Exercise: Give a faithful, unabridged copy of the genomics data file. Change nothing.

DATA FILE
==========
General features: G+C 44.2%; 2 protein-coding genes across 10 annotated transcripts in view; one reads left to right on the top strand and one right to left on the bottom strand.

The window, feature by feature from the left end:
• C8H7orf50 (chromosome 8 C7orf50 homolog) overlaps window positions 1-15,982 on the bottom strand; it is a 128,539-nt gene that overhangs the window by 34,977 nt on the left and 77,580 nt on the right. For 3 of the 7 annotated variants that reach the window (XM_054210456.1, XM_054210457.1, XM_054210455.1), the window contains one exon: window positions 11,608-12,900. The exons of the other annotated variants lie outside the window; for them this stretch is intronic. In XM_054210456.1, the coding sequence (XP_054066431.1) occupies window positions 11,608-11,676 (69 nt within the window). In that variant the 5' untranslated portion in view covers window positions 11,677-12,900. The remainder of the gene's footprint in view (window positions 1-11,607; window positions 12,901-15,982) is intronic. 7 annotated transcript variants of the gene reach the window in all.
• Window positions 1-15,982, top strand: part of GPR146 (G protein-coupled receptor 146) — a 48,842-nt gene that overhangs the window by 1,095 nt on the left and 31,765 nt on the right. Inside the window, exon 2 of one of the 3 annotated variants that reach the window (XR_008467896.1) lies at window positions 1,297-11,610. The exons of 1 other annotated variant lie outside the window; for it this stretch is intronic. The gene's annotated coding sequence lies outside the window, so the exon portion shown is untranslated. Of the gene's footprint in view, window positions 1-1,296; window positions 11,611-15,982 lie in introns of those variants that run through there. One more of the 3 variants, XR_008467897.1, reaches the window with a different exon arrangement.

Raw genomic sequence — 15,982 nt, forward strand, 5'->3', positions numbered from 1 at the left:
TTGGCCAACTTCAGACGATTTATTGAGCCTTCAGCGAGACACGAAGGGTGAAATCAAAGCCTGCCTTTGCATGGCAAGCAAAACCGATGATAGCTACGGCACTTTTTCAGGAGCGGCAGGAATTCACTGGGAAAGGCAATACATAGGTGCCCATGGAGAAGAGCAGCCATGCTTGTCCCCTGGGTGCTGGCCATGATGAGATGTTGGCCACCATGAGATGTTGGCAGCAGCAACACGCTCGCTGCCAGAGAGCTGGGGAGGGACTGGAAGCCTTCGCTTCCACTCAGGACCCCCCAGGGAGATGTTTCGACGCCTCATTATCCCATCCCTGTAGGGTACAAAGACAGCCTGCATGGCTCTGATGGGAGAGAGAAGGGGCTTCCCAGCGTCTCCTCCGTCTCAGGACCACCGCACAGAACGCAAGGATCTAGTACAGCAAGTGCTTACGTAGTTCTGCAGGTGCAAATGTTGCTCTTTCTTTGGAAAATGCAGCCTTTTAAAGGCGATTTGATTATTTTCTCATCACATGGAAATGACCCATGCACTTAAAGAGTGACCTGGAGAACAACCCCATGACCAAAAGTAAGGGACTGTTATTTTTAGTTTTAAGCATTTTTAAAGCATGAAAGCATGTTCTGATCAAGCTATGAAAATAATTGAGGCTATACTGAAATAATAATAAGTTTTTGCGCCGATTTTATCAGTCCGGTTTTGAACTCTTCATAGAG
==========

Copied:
General features: G+C 44.2%; 2 protein-coding genes across 10 annotated transcripts in view; one reads left to right on the top strand and one right to left on the bottom strand.

The window, feature by feature from the left end:
• C8H7orf50 (chromosome 8 C7orf50 homolog) overlaps window positions 1-15,982 on the bottom strand; it is a 128,539-nt gene that overhangs the window by 34,977 nt on the left and 77,580 nt on the right. For 3 of the 7 annotated variants that reach the window (XM_054210456.1, XM_054210457.1, XM_054210455.1), the window contains one exon: window positions 11,608-12,900. The exons of the other annotated variants lie outside the window; for them this stretch is intronic. In XM_054210456.1, the coding sequence (XP_054066431.1) occupies window positions 11,608-11,676 (69 nt within the window). In that variant the 5' untranslated portion in view covers window positions 11,677-12,900. The remainder of the gene's footprint in view (window positions 1-11,607; window positions 12,901-15,982) is intronic. 7 annotated transcript variants of the gene reach the window in all.
• Window positions 1-15,982, top strand: part of GPR146 (G protein-coupled receptor 146) — a 48,842-nt gene that overhangs the window by 1,095 nt on the left and 31,765 nt on the right. Inside the window, exon 2 of one of the 3 annotated variants that reach the window (XR_008467896.1) lies at window positions 1,297-11,610. The exons of 1 other annotated variant lie outside the window; for it this stretch is intronic. The gene's annotated coding sequence lies outside the window, so the exon portion shown is untranslated. Of the gene's footprint in view, window positions 1-1,296; window positions 11,611-15,982 lie in introns of those variants that run through there. One more of the 3 variants, XR_008467897.1, reaches the window with a different exon arrangement.

Raw genomic sequence — 15,982 nt, forward strand, 5'->3', positions numbered from 1 at the left:
TTGGCCAACTTCAGACGATTTATTGAGCCTTCAGCGAGACACGAAGGGTGAAATCAAAGCCTGCCTTTGCATGGCAAGCAAAACCGATGATAGCTACGGCACTTTTTCAGGAGCGGCAGGAATTCACTGGGAAAGGCAATACATAGGTGCCCATGGAGAAGAGCAGCCATGCTTGTCCCCTGGGTGCTGGCCATGATGAGATGTTGGCCACCATGAGATGTTGGCAGCAGCAACACGCTCGCTGCCAGAGAGCTGGGGAGGGACTGGAAGCCTTCGCTTCCACTCAGGACCCCCCAGGGAGATGTTTCGACGCCTCATTATCCCATCCCTGTAGGGTACAAAGACAGCCTGCATGGCTCTGATGGGAGAGAGAAGGGGCTTCCCAGCGTCTCCTCCGTCTCAGGACCACCGCACAGAACGCAAGGATCTAGTACAGCAAGTGCTTACGTAGTTCTGCAGGTGCAAATGTTGCTCTTTCTTTGGAAAATGCAGCCTTTTAAAGGCGATTTGATTATTTTCTCATCACATGGAAATGACCCATGCACTTAAAGAGTGACCTGGAGAACAACCCCATGACCAAAAGTAAGGGACTGTTATTTTTAGTTTTAAGCATTTTTAAAGCATGAAAGCATGTTCTGATCAAGCTATGAAAATAATTGAGGCTATACTGAAATAATAATAAGTTTTTGCGCCGATTTTATCAGTCCGGTTTTGAACTCTTCATAGAG